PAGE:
“Let’s raise the money from our vacationing tourists,” said Lynch.

The plan could run up against the Fort Williams Charitable Foundation, created by the council in 2001 to raise money to support the park’s operations.

“For whatever reason it has not been as successful a fund-raising effort as people had hoped,” Lynch said. The foundation has asked for an easement on the fort property be granted to the Cape Elizabeth Land Trust, saying the park needs “permanent protection” to garner big donors' dollars. The foundation disputes town officials’ claims that Fort Williams Park is already permanently protected, without an easement.

Councilor Carol Fritz said the foundation’s lack of success is because the council has “put a real damper on” its fund-raising ability, by refusing to grant an easement.

Election outcome key

Lynch said she expects the workshop to lead eventually to a formal proposal for the council to vote on.

Timing matters: Two years ago the council rejected the idea of fees by a consensus, with five councilors objecting to them and with Lynch and Anne Swift-Kayatta in the minority, supporting fees. Of the five-councilor majority, only two, Fritz and Roberts, are still on the council.

The seats now held by Roberts and Swift-Kayatta are expiring this year. Both are still undecided on a reelection bid.

Fritz said Tuesday she is “still pretty much opposed to having fees,” saying free access to the fort is “something that Cape Elizabeth contributes to the regional communities,” though if she had to choose, she would pick the “pay and display” option, as less obtrusive and possibly cheaper.

Fritz noted that three previous reports from the Fort Williams Advisory Commission have opposed fees. “It’s been shot down so many times, and the public says ‘no we don’t want it,’” she said.

Citing several local spots that are free for the public, including the trail around Back Cove and the Eastern Promenade, both in Portland, as well as Willard Beach and Bug Light Park in South Portland, Fritz said she “would hate to see us start a trend that closes off or begins to really charge for all these wonderful places.”

She also was concerned that fees could lower attendance at the museum and reduce income at the gift shop, which would reduce town revenue now used to support the fort, and about public perceptions of Cape Elizabeth.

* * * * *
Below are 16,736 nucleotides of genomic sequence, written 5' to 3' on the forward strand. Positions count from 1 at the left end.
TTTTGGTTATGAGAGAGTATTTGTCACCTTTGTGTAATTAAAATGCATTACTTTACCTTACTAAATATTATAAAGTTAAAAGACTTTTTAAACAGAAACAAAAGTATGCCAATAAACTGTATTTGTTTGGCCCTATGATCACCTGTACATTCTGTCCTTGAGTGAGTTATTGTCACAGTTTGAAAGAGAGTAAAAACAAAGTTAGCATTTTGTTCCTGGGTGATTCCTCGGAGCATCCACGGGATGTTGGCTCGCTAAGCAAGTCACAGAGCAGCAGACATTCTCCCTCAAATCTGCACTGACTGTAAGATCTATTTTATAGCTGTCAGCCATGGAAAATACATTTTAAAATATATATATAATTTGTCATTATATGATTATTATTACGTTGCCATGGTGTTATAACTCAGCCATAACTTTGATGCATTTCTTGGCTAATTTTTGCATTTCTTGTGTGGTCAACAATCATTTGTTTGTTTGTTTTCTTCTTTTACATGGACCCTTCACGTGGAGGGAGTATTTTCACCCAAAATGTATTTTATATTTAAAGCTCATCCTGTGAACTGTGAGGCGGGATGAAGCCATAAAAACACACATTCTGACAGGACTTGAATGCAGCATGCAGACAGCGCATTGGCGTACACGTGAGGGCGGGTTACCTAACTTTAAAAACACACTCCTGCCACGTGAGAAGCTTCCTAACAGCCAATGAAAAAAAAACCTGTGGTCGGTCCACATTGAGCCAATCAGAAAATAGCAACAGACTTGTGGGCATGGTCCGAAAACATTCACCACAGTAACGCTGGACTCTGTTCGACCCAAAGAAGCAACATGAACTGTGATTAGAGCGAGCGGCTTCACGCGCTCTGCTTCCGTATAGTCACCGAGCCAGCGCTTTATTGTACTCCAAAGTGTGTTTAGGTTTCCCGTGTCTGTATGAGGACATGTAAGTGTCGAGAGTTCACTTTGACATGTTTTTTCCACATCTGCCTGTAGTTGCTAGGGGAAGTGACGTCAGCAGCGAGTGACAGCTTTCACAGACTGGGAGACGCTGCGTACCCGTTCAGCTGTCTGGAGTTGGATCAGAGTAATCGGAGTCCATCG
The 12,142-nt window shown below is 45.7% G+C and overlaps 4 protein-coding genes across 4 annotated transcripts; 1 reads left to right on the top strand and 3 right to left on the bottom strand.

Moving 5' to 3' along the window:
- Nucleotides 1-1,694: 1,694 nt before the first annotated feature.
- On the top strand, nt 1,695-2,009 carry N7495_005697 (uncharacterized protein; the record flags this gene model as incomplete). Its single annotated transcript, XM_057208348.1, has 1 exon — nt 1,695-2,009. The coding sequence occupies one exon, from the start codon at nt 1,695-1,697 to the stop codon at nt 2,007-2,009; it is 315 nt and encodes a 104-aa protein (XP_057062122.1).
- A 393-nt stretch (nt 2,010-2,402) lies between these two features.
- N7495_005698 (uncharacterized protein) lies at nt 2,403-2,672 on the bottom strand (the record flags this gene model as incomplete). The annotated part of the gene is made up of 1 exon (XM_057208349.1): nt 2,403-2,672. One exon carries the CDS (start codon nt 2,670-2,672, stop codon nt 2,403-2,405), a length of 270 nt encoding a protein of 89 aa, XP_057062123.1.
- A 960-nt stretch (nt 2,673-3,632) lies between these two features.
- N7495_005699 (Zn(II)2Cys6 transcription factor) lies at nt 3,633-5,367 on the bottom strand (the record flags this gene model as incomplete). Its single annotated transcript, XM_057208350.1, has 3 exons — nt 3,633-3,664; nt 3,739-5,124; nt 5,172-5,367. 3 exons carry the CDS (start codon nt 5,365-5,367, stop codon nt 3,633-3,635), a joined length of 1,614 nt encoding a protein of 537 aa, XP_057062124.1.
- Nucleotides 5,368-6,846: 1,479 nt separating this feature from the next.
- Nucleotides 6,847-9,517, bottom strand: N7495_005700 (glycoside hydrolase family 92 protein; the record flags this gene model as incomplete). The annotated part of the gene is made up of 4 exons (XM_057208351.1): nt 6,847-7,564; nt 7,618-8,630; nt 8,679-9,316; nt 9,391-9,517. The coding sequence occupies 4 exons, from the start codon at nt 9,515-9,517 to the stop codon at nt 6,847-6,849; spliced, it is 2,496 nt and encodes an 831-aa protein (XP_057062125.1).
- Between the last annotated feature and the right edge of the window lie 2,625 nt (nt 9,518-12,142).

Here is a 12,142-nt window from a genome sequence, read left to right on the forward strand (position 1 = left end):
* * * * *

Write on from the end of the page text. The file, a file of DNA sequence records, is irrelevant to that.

“People think of the community as wealthy,” she said. If the town began charging, “would we then look like we’re trying to keep people out and have an elitist kind of park?”

Roberts could not be reached for comment.

Of the three councilors elected since the 2003 rejection, none has had to take a formal position on fees at the fort.

Councilor David Backer said Wednesday that despite his opposition to fees when he ran for council two years ago, “I’m coming around in my thinking.”

He cited the council’s self-imposed 3 percent spending cap as a reason “all sources of revenue have to be looked at as fair game. … I think that fees at Fort Williams may be an appropriate way to help supplement the income-versus-expenditure collision” the council is now experiencing. “At this point I’m likely to favor fees at the park,” he said, though he is not sure how they should be administered.

Councilor Paul McKenney said Tuesday that he had not made up his mind on fees. “It would be nice to see Fort Williams as a self-sufficient entity, but I’m not sure that fees are the way” to achieve that. His “first choice” would not be fees, but he said it is “reasonable” to ask park users to support the park financially.

Councilor Michael Mowles blamed the lack of state tax reform for the issue’s reemergence. “I don’t like the idea of having to charge fees at Fort Williams, but I’m open to considering the idea,” Mowles said Wednesday. “Given our current tax situation I’m more open to considering fees than I would have been a year ago,” he said.